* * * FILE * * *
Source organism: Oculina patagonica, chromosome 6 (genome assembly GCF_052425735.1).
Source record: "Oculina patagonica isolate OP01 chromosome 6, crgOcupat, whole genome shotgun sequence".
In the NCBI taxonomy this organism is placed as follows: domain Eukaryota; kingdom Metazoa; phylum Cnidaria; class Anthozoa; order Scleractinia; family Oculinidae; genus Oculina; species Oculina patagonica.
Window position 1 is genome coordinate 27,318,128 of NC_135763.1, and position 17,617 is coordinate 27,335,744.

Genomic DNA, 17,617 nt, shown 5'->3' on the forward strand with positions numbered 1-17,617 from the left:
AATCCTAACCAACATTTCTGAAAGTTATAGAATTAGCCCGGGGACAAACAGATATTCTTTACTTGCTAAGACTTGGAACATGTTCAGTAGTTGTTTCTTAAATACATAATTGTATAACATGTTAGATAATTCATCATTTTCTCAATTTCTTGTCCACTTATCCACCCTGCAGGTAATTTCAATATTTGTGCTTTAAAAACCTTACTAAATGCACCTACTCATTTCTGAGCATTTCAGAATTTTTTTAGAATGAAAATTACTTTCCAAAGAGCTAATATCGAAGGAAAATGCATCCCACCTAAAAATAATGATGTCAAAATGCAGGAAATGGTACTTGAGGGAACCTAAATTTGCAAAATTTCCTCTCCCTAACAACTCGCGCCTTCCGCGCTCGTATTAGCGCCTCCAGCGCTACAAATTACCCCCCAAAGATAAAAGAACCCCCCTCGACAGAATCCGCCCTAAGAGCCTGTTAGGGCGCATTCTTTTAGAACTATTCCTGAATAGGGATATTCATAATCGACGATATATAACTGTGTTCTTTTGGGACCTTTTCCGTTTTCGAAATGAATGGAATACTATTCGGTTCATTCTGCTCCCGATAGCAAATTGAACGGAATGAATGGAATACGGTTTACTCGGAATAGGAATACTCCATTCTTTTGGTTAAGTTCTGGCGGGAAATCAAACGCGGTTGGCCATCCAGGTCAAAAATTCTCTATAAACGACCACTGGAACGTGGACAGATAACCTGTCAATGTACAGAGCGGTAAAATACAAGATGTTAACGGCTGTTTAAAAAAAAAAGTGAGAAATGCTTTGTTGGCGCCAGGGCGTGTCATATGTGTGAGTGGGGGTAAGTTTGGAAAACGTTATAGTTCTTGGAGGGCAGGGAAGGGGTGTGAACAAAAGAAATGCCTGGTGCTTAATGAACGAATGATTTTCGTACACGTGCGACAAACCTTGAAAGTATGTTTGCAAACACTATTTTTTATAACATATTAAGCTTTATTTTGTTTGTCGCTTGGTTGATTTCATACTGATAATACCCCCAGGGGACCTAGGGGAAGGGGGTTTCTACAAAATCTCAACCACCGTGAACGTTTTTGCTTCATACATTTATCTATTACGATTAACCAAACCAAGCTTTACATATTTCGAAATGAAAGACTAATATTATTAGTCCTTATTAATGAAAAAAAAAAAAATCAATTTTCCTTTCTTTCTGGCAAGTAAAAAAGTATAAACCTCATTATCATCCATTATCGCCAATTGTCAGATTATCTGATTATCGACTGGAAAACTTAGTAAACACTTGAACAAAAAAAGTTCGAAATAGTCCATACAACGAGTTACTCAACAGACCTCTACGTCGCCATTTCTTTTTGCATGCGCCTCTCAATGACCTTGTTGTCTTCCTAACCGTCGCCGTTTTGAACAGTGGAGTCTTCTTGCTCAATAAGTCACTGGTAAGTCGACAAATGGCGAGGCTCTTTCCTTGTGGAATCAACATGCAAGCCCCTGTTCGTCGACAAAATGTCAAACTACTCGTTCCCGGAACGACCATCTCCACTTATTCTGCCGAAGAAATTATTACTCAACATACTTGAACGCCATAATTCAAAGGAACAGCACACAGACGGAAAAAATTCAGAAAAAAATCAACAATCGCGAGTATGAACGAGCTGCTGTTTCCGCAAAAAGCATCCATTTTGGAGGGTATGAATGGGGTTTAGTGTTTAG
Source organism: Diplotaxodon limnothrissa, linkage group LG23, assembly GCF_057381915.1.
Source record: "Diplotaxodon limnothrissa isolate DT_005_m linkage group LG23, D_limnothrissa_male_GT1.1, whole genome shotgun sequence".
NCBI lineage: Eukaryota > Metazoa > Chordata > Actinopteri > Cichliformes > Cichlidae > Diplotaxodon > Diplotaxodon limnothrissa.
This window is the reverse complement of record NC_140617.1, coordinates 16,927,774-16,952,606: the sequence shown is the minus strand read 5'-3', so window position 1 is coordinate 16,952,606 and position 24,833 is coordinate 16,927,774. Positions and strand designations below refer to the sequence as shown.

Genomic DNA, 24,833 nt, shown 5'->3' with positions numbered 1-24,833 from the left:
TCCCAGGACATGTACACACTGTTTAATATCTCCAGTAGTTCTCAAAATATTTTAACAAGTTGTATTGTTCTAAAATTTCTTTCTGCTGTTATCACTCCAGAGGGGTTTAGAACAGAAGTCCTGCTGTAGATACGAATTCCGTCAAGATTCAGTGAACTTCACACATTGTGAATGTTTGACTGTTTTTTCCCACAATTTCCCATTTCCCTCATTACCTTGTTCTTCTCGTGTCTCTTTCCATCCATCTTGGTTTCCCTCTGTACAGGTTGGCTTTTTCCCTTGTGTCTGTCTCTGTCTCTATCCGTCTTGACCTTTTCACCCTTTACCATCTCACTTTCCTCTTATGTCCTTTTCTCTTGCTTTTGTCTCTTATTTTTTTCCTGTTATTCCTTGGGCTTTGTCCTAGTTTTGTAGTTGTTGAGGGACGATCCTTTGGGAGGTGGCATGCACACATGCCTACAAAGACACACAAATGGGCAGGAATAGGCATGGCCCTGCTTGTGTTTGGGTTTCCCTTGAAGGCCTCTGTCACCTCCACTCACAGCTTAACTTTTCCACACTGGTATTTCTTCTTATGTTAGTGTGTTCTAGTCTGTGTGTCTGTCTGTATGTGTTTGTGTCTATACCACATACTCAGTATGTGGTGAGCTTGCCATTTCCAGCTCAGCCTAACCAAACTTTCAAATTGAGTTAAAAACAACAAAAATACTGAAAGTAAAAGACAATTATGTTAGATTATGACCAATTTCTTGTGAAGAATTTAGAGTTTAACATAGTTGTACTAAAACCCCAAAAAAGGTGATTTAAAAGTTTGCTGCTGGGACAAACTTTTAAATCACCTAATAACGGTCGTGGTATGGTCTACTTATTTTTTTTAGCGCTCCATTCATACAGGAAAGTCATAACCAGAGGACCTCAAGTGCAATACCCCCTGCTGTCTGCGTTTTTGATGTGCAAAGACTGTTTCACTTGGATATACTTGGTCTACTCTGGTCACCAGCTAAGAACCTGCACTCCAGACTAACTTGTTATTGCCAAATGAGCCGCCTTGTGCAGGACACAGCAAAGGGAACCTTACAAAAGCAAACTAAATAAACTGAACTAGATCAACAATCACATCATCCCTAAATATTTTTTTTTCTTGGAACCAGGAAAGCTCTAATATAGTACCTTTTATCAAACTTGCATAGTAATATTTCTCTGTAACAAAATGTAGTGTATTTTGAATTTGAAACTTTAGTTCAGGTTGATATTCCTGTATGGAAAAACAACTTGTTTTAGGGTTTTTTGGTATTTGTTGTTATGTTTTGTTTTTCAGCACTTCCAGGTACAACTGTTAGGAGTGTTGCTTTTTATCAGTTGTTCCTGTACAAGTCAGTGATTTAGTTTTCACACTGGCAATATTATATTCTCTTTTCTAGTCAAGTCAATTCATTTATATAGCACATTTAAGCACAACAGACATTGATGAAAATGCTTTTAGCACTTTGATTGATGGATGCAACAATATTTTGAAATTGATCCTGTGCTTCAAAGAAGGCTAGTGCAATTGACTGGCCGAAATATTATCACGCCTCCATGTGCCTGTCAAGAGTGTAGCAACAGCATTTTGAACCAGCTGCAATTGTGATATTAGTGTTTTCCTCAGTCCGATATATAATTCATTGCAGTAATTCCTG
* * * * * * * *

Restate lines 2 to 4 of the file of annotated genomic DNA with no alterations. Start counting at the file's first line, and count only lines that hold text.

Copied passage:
Source record: "Oculina patagonica isolate OP01 chromosome 6, crgOcupat, whole genome shotgun sequence".
In the NCBI taxonomy this organism is placed as follows: domain Eukaryota; kingdom Metazoa; phylum Cnidaria; class Anthozoa; order Scleractinia; family Oculinidae; genus Oculina; species Oculina patagonica.
Window position 1 is genome coordinate 27,318,128 of NC_135763.1, and position 17,617 is coordinate 27,335,744.